THE DUKE OF BURGUNDY

PrintE-mail Written by Stuart Mulrain

THE DUKE OF BURGUNDY

Having paid homage to giallo films with his unsettling horror Berberian Sound Studio, writer/director Peter Strickland turns his homage attention to the euro erotic films of the 1970’s for The Duke of Burgundy, exploring the dominant/submissive relationship between two women in the isolated world of a country house.

Given the subject of the film, you would be forgiven for having preconceived ideas about the kind of film The Duke Of Burgundy is, especially when you factor in that it is a film written and directed by a man, but you would be wrong and it’s to Strickland’s credit that he raises the film above these ideas to present a story that is erotic, unsettling, touching and (possibly most surprising) funny.

It’s a sad but true fact that most films like this would be sold on the sex first and the story second, using that to find a wider audience (a case in point would be Blue Is The Warmest Colour, a film that was preceded by its reputation of a graphic sex scene rather than the actual story in the film). Strickland opts for neither nudity nor graphic sex scenes and instead uses clothes and situations to create eroticism in a world that seems to exist both out of time and out of reality, giving the relationship a dream-like feel that is both beautiful and haunting. Both Knudsen and D’Anna are outstanding in the lead roles, portraying their relationship with subtlety and restraint that many others would have given an “Oscar Clip” performance to whenever the story would allow.

Unlike the trashier (and more questionable) 50 Shades Of Grey, the film isn’t afraid to look at the roles both women play in their relationship and allows the characters to question their places in the relationship and the effect it is having on them as individuals. It handles the gradual shift in power between the two women as the submissive begins to want more from their relationship, whilst the dominant begins to worry that she will become trapped in the dominant role and questions just how far she can take it. 

There are times where the film is probably a little too arty for its own good and that is something that may not make it repeat viewing for many, but even if you watch it just the once, you will be rewarded with a love story that is intelligently handled and touchingly portrayed.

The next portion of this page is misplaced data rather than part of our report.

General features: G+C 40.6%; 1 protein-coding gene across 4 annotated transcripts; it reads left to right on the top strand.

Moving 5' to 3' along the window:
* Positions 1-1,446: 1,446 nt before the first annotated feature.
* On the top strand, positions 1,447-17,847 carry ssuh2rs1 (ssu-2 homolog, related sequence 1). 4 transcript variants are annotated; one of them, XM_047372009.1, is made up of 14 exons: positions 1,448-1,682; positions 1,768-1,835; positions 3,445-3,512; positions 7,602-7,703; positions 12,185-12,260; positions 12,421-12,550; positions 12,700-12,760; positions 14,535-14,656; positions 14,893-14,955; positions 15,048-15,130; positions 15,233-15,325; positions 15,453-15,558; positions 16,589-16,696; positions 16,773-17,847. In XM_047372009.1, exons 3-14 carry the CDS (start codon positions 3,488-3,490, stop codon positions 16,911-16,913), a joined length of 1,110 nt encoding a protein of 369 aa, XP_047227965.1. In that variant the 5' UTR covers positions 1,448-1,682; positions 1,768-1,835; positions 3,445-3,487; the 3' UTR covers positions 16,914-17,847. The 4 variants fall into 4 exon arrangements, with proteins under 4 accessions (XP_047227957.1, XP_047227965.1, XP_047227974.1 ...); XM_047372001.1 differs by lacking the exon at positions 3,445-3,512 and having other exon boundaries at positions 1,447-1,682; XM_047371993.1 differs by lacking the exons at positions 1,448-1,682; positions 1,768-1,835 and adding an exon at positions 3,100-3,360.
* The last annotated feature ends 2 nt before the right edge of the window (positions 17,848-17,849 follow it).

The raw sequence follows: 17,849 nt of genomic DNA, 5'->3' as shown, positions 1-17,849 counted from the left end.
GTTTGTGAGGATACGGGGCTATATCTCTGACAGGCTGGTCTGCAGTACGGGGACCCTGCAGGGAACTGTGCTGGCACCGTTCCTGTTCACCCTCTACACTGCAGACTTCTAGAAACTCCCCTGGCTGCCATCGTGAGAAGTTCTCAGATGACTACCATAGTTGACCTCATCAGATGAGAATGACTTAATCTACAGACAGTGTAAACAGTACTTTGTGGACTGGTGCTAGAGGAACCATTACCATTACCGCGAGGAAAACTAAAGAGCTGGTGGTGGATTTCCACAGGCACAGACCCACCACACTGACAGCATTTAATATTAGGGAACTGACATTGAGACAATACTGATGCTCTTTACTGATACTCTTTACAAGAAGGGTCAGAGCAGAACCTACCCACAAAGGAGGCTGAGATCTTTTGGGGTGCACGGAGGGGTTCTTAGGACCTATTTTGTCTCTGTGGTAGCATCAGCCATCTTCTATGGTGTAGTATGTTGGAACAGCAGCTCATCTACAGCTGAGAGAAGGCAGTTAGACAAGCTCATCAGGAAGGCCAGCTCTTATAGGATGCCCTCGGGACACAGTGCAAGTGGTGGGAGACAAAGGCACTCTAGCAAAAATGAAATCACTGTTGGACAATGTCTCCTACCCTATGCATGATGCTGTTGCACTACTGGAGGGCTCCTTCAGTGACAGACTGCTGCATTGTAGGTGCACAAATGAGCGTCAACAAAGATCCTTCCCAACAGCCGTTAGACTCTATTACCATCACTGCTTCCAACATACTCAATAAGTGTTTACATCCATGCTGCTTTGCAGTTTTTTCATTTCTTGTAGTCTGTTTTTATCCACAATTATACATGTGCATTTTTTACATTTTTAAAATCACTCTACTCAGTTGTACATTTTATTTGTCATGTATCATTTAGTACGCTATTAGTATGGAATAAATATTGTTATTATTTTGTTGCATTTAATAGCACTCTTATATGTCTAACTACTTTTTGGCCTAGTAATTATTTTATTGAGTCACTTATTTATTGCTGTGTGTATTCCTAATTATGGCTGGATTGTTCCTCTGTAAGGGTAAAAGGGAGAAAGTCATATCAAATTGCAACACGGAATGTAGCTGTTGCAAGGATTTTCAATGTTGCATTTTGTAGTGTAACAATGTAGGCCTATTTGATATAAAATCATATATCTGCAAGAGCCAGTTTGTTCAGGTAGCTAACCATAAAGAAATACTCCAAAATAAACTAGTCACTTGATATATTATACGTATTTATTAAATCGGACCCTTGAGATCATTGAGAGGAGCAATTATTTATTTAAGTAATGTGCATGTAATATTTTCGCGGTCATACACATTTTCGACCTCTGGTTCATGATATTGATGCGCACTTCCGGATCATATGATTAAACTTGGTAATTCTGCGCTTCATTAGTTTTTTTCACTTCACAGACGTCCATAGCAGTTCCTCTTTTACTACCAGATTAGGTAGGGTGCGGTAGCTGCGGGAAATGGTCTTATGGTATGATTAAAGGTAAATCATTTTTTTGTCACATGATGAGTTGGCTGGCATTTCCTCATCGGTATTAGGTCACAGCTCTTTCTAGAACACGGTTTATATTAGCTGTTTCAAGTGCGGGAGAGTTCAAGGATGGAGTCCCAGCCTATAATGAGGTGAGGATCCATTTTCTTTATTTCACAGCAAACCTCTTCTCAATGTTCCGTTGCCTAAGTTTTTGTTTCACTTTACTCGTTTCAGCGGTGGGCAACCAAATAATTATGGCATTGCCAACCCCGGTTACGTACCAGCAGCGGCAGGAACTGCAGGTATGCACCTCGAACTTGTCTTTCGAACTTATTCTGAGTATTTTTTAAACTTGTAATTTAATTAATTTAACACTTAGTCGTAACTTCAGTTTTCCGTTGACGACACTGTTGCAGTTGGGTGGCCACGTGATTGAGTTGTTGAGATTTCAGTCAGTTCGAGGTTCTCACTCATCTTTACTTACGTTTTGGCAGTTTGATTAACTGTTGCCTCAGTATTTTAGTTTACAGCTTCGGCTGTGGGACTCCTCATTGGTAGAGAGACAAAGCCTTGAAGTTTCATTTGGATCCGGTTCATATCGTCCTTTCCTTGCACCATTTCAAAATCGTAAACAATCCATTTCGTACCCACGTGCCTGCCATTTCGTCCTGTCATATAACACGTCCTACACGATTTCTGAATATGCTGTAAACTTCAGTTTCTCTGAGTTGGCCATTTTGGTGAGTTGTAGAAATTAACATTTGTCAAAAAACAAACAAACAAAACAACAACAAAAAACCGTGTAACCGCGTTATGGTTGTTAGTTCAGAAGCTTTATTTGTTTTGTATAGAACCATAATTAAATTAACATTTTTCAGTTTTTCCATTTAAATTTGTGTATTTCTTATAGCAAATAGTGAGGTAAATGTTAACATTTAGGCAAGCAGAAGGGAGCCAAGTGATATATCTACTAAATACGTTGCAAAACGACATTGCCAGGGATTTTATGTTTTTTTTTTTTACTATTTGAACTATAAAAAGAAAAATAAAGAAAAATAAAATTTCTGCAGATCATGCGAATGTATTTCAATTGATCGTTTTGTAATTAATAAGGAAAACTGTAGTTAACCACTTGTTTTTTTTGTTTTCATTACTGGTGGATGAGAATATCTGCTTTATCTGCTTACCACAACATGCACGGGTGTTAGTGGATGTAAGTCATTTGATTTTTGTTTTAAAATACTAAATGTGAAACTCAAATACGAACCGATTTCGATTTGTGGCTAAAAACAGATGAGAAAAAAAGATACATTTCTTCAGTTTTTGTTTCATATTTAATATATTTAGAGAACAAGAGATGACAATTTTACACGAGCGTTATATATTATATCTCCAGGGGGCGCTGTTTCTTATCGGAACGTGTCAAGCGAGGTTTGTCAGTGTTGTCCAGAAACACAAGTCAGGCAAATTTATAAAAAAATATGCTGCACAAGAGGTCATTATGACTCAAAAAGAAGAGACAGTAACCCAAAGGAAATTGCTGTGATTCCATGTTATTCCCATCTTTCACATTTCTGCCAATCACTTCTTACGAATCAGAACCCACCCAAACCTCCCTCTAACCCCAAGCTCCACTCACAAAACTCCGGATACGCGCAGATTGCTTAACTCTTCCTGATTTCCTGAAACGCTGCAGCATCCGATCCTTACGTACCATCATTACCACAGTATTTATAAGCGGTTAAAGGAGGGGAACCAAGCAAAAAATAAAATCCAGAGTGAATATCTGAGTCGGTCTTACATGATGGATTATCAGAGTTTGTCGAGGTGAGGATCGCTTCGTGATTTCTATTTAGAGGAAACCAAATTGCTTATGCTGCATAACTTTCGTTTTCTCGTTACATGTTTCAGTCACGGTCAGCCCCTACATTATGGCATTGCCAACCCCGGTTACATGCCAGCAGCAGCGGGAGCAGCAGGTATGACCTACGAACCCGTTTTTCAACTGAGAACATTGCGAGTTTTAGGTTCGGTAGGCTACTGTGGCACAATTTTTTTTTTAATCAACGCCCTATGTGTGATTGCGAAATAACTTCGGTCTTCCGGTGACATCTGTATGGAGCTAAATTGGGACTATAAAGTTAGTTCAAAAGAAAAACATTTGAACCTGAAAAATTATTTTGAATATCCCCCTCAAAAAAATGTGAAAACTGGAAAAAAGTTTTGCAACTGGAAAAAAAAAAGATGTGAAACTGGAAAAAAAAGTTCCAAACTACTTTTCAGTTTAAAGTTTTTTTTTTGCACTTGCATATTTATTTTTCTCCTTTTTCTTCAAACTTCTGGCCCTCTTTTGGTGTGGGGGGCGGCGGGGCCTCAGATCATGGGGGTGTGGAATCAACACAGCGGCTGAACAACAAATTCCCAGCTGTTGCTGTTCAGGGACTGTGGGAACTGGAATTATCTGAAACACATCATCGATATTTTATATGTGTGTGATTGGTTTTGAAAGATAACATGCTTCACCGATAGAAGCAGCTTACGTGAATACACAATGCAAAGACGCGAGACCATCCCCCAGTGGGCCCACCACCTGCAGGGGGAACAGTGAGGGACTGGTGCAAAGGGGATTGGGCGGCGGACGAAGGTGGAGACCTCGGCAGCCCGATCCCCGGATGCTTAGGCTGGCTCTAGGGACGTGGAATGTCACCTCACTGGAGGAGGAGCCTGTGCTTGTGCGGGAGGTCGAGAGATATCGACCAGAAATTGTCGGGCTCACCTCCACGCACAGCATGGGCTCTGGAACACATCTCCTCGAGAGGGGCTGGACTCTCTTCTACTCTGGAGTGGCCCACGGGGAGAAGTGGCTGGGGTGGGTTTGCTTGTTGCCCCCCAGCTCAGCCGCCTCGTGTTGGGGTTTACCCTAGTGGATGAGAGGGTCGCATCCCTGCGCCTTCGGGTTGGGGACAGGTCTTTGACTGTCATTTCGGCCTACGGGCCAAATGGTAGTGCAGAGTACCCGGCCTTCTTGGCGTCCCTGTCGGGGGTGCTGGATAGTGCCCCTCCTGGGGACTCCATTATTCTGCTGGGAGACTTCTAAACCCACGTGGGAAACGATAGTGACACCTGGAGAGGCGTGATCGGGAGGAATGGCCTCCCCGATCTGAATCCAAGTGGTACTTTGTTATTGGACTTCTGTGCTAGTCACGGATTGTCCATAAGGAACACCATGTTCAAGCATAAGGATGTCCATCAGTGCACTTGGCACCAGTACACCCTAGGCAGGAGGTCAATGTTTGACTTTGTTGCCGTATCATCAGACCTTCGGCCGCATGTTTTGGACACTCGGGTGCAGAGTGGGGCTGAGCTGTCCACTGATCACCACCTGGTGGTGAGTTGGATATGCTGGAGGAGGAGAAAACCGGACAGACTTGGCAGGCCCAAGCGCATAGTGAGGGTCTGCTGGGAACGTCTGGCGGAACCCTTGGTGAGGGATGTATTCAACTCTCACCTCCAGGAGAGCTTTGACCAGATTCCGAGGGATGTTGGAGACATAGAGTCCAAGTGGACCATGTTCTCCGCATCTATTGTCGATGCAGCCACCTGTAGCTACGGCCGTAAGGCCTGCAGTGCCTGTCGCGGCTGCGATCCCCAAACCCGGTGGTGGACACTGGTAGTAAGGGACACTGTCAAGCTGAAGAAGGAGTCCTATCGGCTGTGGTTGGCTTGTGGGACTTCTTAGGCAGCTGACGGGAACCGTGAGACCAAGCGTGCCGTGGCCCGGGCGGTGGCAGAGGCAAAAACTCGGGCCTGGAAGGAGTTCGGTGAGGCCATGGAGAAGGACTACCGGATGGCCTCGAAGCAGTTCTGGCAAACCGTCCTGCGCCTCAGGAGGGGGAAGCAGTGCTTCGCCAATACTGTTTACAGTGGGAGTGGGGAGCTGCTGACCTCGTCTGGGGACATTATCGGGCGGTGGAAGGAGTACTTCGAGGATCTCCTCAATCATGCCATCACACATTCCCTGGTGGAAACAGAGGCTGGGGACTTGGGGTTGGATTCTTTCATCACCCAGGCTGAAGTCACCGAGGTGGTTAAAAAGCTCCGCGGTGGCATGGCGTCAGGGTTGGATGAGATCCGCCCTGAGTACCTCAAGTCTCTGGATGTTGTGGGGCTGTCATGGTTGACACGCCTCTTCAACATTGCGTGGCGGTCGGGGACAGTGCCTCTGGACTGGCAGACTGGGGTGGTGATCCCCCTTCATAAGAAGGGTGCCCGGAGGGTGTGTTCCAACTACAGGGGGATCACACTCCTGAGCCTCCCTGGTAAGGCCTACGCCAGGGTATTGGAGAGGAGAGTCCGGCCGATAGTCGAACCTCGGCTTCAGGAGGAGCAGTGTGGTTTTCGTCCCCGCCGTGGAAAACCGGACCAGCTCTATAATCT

EXTRAS: Director’s Commentary / Interview with Peter Strickland / Still Gallery / Deleted Scenes / Cat’s Eyes Promo / Conduct Phase (short film) / Mole Cricket Field Notes / Trailer

INFO: CERT: 18 / DIRECTOR: PETER STRICKLAND / SCREENPLAY: PETER STRICKLAND / STARRING: SIDES BABETT KNUDSEN, CHIARA D’ANNA, FATMA MOHAMED / RELEASE DATE: OUT NOW
 


Suggested Articles:
Long before Robert Downey Jr. or Benedict Cumberbatch ever portrayed Sherlock Holmes on our screens
Polish writer/director Walerian Borowczyk was quite the card. In a 40-year career (he died in 2006),
Getting a new release from the BFI following their recent Scorsese celebration, Alice Doesn’t Live
Make no mistake, this isn’t competing with the likes of The Abyss or Das Boot, either for expansiv
scroll back to top

Add comment

Security code
Refresh

Other articles in DVD / Blu-ray Reviews

SHERLOCK HOLMES: THE COMPLETE COLLECTION 22 March 2017

THE STORY OF SIN 20 March 2017

ALICE DOESN’T LIVE HERE ANYMORE 20 March 2017

THE CHAMBER 20 March 2017

THE WARTIME CHRONICLES 20 March 2017

PIECES 18 March 2017

SOLARIS 18 March 2017

WHO'S THAT KNOCKING AT MY DOOR 18 March 2017

THE DOCTORS: THE JON PERTWEE YEARS 17 March 2017

FRIGHT NIGHT 14 March 2017

- Entire Category -

Sign up today!
Banner
Banner
Banner
Banner
Banner
Banner
Banner
Banner